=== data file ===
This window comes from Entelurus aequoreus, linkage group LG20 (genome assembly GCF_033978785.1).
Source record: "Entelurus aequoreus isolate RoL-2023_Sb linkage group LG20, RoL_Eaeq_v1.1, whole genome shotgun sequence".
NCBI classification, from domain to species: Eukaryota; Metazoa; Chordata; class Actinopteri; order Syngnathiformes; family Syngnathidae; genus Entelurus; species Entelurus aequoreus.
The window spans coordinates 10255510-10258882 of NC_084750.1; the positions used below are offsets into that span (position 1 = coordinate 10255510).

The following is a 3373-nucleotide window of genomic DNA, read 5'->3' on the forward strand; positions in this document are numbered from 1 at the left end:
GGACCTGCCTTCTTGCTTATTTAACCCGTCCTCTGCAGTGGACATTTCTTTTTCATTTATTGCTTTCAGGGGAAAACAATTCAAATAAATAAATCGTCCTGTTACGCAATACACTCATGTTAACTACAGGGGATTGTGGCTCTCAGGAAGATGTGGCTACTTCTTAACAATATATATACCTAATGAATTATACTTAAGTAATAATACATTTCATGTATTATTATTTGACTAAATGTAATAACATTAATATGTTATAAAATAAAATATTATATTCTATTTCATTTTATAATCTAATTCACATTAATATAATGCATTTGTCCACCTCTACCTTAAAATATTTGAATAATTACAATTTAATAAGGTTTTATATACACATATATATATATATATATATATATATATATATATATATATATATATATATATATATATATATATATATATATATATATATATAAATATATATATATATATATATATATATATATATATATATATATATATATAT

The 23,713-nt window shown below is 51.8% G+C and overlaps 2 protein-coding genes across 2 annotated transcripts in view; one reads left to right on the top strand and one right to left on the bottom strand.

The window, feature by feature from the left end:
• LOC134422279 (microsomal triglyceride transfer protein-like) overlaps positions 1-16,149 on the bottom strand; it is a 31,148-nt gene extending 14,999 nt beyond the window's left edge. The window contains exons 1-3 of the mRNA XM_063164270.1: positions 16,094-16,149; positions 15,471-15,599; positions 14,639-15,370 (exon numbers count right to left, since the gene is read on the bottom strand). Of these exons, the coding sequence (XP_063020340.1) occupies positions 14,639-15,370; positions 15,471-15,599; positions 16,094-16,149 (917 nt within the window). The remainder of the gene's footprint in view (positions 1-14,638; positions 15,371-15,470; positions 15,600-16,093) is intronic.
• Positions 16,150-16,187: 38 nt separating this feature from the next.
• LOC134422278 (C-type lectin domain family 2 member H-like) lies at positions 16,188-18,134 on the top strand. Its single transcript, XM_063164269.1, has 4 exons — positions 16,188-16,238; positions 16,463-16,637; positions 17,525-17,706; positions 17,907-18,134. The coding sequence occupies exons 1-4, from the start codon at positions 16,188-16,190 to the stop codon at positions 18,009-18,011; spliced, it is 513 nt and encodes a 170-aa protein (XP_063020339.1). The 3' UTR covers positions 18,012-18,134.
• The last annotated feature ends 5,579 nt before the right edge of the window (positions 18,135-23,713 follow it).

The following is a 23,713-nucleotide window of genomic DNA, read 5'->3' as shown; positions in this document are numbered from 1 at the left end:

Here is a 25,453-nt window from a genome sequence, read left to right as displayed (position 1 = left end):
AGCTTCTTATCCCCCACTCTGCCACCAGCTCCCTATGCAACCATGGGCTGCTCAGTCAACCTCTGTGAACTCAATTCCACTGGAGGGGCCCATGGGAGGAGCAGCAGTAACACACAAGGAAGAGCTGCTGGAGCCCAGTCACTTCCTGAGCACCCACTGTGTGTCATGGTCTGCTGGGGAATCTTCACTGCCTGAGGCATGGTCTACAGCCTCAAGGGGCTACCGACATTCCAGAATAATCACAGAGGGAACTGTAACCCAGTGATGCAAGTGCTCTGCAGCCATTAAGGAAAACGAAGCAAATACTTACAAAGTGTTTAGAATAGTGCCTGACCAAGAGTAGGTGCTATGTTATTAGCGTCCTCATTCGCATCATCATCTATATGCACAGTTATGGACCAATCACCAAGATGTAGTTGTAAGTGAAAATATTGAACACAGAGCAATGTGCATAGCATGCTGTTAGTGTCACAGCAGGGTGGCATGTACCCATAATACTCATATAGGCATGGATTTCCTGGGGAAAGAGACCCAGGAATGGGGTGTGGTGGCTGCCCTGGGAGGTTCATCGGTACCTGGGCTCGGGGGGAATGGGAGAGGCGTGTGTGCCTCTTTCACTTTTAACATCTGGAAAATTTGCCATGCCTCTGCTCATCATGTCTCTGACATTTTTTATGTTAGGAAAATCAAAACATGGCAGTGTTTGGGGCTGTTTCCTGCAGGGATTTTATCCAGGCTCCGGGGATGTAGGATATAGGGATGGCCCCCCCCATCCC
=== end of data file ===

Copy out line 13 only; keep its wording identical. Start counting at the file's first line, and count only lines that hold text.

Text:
The following is a 23,713-nucleotide window of genomic DNA, read 5'->3' as shown; positions in this document are numbered from 1 at the left end: